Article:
It took me nine or ten months to make it (slowly) through the introduction to Gilles Deleuze’s Difference and Repetition. Will it take me a year or two to finish the first proper chapter? We’ll see.
I. Difference and Indifference, Being and Nothingness
Gilles Deleuze begins “Difference in Itself” with some enticing comments about indifference:
Indifference has two aspects: the undifferenciated abyss, the black nothingness, the indeterminate animal in which everything is dissolved—but also the white nothingness, the once more calm surface upon which float unconnected determinations like scattered members: a head without a neck, an arm without a shoulder, eyes without brows. (Difference and Repetition 28)
None of the guidebooks to DR really explicate this passage, which seems odd since it is the departure point for Deleuze’s upcoming challenge to all philosophies of difference. Rather than thinking about difference as a counterpoint to identity or similarity, Deleuze opposes difference to indifference and, by doing so, alters the initial condition under which one might fashion a robust concept of the former: what is difference? how does it begins? how does it emerge? how is it made? and why does it affect one so powerfully? To begin answering these questions without recourse to generalities or readymade categories or normative codes or concepts, DR tasks its readers with imagining regions or planes in which difference does not matter, in which indeterminacy (and not uniformity or identity) is the dominant feature. When first putting this post together, I skipped over this task, opting to unpack the later points in this first dense paragraph. Three thousand words in, I felt stuck and returned to Deleuze’s perplexing description of these two zones of nothingness. What is the relation between the animal and the abyss, I asked? What makes an animal indeterminate? And what is indeterminate about a “calm surface”? What sense can we make of the landscape of arms and heads and eyes invoked here? Why does Deleuze insist that we begin our attempt to think difference with the indifferent abyss? With this grotesque picture of useless body parts?
 The black nothingness. Not uniformity or sameness. Rather, Deleuze begins with the absence of all meaning, truth, significance, thought, reason, subjectivity, and category. The abyss. I cannot represent the abyss (how could I? with what tools? with what signs? with what material?). One can only evoke it, allude to it, figure it, trace its limits by skirting our own fixed and fuzzy boundaries. But why does Deleuze figure the abyss as “the indeterminate animal”? Jacques Derrida’s The Animal That Therefore I Am (2008) might be of some help here:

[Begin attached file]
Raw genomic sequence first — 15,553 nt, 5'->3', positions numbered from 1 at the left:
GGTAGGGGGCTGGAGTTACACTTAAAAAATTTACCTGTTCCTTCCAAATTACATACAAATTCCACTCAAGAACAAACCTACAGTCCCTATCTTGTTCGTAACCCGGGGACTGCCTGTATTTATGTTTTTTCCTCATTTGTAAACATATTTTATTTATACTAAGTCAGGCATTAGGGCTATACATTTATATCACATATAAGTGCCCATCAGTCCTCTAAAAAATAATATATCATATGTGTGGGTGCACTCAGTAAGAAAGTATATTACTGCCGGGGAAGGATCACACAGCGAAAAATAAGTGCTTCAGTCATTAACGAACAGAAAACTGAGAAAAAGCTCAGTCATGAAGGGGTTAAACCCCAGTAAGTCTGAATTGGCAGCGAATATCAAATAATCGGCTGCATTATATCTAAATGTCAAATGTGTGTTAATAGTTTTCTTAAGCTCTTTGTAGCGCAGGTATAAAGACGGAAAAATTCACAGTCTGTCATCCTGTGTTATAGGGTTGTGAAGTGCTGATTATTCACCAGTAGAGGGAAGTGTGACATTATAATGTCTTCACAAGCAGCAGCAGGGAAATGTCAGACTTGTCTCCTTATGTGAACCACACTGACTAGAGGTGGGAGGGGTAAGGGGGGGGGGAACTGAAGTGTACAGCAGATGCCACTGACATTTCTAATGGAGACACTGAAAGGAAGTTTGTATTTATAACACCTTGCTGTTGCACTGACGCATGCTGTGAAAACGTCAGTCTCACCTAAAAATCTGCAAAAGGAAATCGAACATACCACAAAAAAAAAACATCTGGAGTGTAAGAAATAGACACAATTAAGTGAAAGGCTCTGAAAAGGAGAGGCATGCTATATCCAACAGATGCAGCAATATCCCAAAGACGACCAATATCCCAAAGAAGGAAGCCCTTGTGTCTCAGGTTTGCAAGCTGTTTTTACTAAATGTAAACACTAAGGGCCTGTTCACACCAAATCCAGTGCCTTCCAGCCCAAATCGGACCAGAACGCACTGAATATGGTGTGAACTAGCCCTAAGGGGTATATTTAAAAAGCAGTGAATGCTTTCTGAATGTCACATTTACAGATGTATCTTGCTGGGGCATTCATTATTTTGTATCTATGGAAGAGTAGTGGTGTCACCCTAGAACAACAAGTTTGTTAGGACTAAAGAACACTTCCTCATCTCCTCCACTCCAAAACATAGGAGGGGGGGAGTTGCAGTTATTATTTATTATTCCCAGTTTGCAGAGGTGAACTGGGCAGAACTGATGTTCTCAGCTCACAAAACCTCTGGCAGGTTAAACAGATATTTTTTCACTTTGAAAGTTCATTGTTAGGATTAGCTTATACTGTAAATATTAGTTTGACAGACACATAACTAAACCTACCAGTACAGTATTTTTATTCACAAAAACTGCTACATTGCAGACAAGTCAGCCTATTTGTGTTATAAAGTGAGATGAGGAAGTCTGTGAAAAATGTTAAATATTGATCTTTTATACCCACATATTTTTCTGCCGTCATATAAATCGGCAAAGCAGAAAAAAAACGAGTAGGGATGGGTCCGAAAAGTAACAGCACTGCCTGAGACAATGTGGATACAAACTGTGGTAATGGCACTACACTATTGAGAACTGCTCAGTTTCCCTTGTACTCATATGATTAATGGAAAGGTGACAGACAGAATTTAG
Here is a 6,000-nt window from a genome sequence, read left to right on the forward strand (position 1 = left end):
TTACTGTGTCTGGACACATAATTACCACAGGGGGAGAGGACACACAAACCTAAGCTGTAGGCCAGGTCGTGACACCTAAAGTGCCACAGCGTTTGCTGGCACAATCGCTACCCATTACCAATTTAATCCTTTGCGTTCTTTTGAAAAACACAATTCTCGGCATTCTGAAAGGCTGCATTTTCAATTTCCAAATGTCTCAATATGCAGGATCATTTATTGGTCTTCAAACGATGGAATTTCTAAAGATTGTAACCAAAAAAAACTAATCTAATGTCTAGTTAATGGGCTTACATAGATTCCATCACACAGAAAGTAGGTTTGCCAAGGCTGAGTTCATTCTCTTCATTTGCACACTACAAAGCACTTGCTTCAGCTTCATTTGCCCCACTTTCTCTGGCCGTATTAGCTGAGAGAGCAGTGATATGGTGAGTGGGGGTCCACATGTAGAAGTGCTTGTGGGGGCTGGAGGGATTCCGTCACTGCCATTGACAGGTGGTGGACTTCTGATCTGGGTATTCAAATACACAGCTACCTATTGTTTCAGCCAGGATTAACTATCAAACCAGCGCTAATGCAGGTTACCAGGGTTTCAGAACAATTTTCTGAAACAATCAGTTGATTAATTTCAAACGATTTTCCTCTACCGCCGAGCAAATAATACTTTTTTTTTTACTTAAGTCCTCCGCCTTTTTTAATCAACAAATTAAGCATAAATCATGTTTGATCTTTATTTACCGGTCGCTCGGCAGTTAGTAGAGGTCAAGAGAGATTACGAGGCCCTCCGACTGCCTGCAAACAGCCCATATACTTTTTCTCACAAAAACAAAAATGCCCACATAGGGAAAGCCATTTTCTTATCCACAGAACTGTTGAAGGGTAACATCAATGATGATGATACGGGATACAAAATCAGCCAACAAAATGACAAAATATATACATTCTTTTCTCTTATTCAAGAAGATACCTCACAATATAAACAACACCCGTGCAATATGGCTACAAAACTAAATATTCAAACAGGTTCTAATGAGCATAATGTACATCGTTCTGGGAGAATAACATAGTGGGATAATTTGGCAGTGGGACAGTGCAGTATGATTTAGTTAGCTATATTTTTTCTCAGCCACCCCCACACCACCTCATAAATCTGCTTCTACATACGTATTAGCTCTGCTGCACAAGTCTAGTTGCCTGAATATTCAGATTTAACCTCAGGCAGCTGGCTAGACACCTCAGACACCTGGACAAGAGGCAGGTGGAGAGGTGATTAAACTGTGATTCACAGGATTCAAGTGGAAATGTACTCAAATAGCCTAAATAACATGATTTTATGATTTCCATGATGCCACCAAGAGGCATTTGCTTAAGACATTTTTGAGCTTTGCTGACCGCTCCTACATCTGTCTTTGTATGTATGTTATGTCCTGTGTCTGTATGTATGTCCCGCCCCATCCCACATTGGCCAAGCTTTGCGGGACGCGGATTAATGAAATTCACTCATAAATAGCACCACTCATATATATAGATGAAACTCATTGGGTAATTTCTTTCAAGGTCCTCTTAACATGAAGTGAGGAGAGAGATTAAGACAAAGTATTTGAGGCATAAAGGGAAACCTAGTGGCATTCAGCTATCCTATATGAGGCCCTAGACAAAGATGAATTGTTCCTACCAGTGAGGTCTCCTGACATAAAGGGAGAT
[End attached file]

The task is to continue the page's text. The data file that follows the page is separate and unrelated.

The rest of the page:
As with every bottomless gaze, as with the eyes of the other, the gaze called ‘‘animal’’ offers to my sight the abyssal limit of the human: the inhuman or the ahuman, the ends of man, that is to say, the bordercrossing from which vantage man dares to announce himself to himself, thereby calling himself by the name that he believes he gives himself. (12)
While I always cringe a little whenever I feel the need to turn to Derrida in order to help explain Deleuze, this passage does help in teasing out the latter’s figuration of the abyss as an animal. The abyss that Derrida explores in his text is the gap or rupture between the human and the animal (thus the very sort of categorical distinction which Deleuze is not interested in conceptualizing here), but his notion of the “bottomless gaze” of the animal suggests a non-dialectical event in which mutual recognition is neither a telos nor a process but, quite literally, an impossibility. Though we tend to anthropomorphize our relationships with tamed pets, imbuing their gestures with human emotions, motivations, or intentions, these are merely normative attempts to include the tamed animal within a family unit, a routine life, or an intimate relationship. To truly share a moment with the gaze of the animal is to stare into the dissolution of all we may (or may not) hold dear. Animals may eat like us; sleep like us; reproduce like us. But the whole grid of intelligibility for which these activities have social meaning or collective affect has no purchase for Derrida’s cat (who famously shares a moment of mutual nudity with him in this text) or my childhood dog. This is the dissolution of which radical indifference is capable. The animal, however, is a mere figure here; it is not the abyss. One can, after all, form nonhuman companionships with animals (as they can with one another). However, the abyss itself—the pure indeterminate—is complete dissolution, radical emptiness. Black nothingness is not a bottomless gaze. It is the bottomlessness of indifference itself. The void. Deleuze says: we must begin here if we are to conceptualize difference.
 The white nothingness. But what is this other nothingness? Why the visceral imagery of a slaughterhouse, dissection room, or butcher shop? Perhaps it might help to refigure this nothingness as a junk heap, a graveyard of undead objects (as it were). These objects are/were/could be determined things embedded in a network of values, concepts, and uses. (See the image below.) But in this space these things become “unconnected” and inoperative, “floating determinations [that] are no less indifferent to each other” than the “completely indifferent” abyss itself (DR 28). In the junk heap, indifference is also the rule, filled with severed pieces without home or environment or function in a set of equipment. If one wants to understand difference in itself, this calm surface of inoperative and undead determinations works just as well as the abyss. It is the other side of nothingness.